Justice, reverence, and the natural world
Elliott, Dustin Charles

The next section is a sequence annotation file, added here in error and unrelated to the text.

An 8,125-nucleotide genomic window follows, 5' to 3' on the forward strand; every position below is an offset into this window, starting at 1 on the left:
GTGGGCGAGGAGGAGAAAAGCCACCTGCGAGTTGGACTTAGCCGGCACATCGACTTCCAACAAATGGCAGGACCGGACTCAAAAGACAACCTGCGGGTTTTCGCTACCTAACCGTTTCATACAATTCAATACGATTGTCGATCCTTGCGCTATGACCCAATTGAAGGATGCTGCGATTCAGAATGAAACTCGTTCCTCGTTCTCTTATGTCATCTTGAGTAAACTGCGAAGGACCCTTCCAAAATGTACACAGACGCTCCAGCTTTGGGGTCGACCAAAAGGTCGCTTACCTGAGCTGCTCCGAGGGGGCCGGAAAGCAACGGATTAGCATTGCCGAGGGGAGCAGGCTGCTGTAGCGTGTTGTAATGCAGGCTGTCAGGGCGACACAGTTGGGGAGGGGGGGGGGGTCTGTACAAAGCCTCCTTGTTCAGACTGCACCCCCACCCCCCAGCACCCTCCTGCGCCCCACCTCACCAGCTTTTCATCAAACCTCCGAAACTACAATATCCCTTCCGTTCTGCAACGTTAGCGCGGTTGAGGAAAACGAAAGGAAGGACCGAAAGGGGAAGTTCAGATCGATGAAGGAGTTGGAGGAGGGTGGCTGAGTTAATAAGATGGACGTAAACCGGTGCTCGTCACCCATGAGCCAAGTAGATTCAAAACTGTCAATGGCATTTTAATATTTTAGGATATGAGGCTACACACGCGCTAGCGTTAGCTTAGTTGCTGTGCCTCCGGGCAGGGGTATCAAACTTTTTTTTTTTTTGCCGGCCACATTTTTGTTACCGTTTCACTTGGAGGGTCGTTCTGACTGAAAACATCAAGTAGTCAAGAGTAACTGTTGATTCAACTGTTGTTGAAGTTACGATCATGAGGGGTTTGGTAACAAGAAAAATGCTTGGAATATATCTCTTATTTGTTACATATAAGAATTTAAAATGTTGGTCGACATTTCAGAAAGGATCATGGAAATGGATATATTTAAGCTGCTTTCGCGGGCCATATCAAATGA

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Is the articulation of a green Stoicism theoretically viable—that is, can Stoic virtue ethics provide the basis for an adequate environmental ethic? In my three-part analysis of this question, I argue that Stoicism can, indeed, provide such a basis. First, I explicate the peripheral shortcomings of the arguments posed by those holding that Stoic ethics cannot serve as a foundation for green values. Second, in countering the notion held by many scholars that Stoic ethics is firmly rooted in ancient cosmology, I argue that Stoic ethics is better understood as grounded in human nature (as opposed to cosmic nature)—a view that undercuts many of the central criticisms concerning Stoicism’s ability to foster a green ethos. Third, I demonstrate how the Stoic conceptions of justice, reverence, and flourishing provide a satisfactory framework for recognizing and addressing environmental issues on both anthropocentric and non-anthropocentric grounds.